User:Dawn M. Wong

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Dr. Dawn M. Wong

Department of Chemistry

Virginia Tech

Blacksburg, Virginia

VA 24061-0212, USA

Email: dawnwong@vt.edu


Current Research at Virginia Tech (VT), from 2006:


I have been working as a postdoctoral associate in Prof. Paul R. Carlier’s lab at Virginia Tech (VT, Chemistry, 02/2006-01/2009), and spent some time in the lab of Prof. Jeff Bloomquist's lab at VT (Neurotoxicology Laboratory, Department of Entomology) as his Research Associate (01/2009-11/2009). I am currently continuing my research in the lab of Prof. Paul R. Carlier (VT, Chemistry, 12/2009 - present). As part of the Foundation of the National Institute of Health (FNIH) funded Grand Challenges in Global Health (GCGH) project, on Novel Strategies for Insect Control (NSIC), an interdisciplinary approach to the development of selective insecticides is employed, using molecular modeling and screening, target site cloning, structure activity analyses, toxicology testing and novel chemical synthetic methods. The main biological target is the enzyme acetylcholinesterase (AChE) of Anopheles gambiae (AgAChE), which is the predominant malaria parasite transmitter of the mosquito family. In addition to synthesizing test compounds and student mentoring, I am able to apply my structural knowledge and insight regarding the enzyme AChE, acquired from my time at the Weizmann Institute of Science (WIS, 2000-2003), in the research. My current work, which is funded by a new NIH grant (since April 2009), continues the collaborative malaria work in Prof. Carlier's lab, includes some detailed kinetics studies of potent and selective insecticides and molecular modeling for various sources of AChE.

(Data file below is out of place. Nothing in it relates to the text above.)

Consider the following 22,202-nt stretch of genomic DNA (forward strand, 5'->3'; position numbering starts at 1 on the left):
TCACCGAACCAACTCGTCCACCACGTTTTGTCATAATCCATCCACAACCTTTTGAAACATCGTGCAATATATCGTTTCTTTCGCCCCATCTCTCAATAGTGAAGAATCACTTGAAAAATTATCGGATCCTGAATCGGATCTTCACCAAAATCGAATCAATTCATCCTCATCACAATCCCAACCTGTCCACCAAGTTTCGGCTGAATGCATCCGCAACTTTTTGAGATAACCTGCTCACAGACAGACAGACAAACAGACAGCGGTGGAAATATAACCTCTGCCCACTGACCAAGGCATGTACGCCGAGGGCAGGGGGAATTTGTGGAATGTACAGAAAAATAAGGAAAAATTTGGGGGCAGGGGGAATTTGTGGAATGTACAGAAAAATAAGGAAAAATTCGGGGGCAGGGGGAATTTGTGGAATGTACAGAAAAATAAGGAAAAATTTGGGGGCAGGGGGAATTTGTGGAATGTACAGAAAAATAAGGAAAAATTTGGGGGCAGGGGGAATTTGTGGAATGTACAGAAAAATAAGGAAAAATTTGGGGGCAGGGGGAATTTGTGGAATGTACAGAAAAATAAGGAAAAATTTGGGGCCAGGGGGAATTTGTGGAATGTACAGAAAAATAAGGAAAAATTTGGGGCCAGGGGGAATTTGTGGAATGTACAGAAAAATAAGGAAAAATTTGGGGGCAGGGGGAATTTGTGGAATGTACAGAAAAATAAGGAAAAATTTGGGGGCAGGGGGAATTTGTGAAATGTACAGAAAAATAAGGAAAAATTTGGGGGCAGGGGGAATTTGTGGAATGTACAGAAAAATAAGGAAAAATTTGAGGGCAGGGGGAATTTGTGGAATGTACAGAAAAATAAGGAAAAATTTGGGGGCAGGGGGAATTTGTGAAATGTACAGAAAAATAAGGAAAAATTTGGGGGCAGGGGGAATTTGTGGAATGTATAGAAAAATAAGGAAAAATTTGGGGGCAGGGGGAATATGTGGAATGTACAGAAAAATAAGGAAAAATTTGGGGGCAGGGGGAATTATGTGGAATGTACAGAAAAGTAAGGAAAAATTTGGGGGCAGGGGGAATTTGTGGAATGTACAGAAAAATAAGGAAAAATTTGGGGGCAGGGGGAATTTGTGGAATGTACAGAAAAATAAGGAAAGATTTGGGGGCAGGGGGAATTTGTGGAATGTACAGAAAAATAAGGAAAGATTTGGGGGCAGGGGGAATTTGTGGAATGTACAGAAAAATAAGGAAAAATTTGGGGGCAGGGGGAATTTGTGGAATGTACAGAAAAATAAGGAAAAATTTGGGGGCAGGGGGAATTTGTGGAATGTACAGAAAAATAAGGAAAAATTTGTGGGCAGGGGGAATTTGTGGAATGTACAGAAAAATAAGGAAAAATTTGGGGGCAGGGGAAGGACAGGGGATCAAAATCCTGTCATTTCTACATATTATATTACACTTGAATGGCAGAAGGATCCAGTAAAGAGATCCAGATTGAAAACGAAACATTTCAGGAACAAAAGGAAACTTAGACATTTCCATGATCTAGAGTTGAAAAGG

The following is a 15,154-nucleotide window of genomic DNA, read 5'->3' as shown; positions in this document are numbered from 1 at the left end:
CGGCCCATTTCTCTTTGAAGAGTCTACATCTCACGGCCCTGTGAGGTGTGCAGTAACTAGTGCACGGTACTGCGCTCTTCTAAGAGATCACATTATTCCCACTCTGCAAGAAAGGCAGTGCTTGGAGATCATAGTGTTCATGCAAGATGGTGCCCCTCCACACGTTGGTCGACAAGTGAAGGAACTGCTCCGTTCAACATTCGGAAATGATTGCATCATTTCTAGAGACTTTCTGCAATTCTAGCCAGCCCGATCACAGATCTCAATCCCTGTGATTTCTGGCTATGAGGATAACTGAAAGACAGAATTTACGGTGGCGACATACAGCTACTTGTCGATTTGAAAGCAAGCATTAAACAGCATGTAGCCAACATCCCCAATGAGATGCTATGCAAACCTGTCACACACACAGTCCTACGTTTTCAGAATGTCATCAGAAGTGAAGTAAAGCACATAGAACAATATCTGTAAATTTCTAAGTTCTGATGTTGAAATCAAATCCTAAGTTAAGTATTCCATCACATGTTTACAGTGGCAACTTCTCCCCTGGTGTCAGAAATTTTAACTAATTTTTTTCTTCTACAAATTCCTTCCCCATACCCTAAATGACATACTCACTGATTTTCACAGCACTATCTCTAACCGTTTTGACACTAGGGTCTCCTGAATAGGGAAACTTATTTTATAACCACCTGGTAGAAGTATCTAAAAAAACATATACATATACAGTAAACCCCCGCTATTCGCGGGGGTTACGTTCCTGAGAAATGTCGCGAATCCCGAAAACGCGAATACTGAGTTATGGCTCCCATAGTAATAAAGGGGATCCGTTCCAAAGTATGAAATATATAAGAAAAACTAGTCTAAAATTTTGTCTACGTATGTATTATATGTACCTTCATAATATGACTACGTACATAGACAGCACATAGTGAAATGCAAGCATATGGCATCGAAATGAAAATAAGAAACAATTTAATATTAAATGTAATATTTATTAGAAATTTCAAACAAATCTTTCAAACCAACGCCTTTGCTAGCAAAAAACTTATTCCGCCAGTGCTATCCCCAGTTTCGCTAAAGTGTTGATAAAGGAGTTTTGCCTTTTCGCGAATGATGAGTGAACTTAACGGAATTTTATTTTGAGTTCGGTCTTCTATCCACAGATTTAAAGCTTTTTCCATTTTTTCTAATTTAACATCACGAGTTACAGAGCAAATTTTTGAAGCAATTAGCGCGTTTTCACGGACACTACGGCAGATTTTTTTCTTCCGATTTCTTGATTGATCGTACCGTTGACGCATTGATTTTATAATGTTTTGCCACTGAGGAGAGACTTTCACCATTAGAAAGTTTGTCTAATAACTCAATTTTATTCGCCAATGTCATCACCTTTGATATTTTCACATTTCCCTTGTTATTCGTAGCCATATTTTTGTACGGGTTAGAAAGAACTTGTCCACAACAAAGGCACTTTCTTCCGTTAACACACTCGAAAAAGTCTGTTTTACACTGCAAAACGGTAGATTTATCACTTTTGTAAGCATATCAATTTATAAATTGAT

NIH- and FNIH-Funded Malaria research web link: http://www.files.chem.vt.edu/chem-dept/carlier/malariaresearch.pdf


Past Research at the Weizmann Institute of Science (WIS), 2000-2003:


My interest in biologically related and structural biology related research began at the Weizmann Institute of Science (WIS, 2000-2003), with an initial 6-month collaborative program between the lab of Prof. Paul R. Carlier (who moved to Virginia Tech, USA, in August 2000) and the labs of Prof. Israel Silman (Neurobiology) and Prof. Joel L. Sussman (Structural Biology) at WIS. Research work was achieved primarily through protein crystallization and X-ray crystallography using Torpedo californica AChE (TcAChE) and detailed enzyme kinetics.


Research Interests: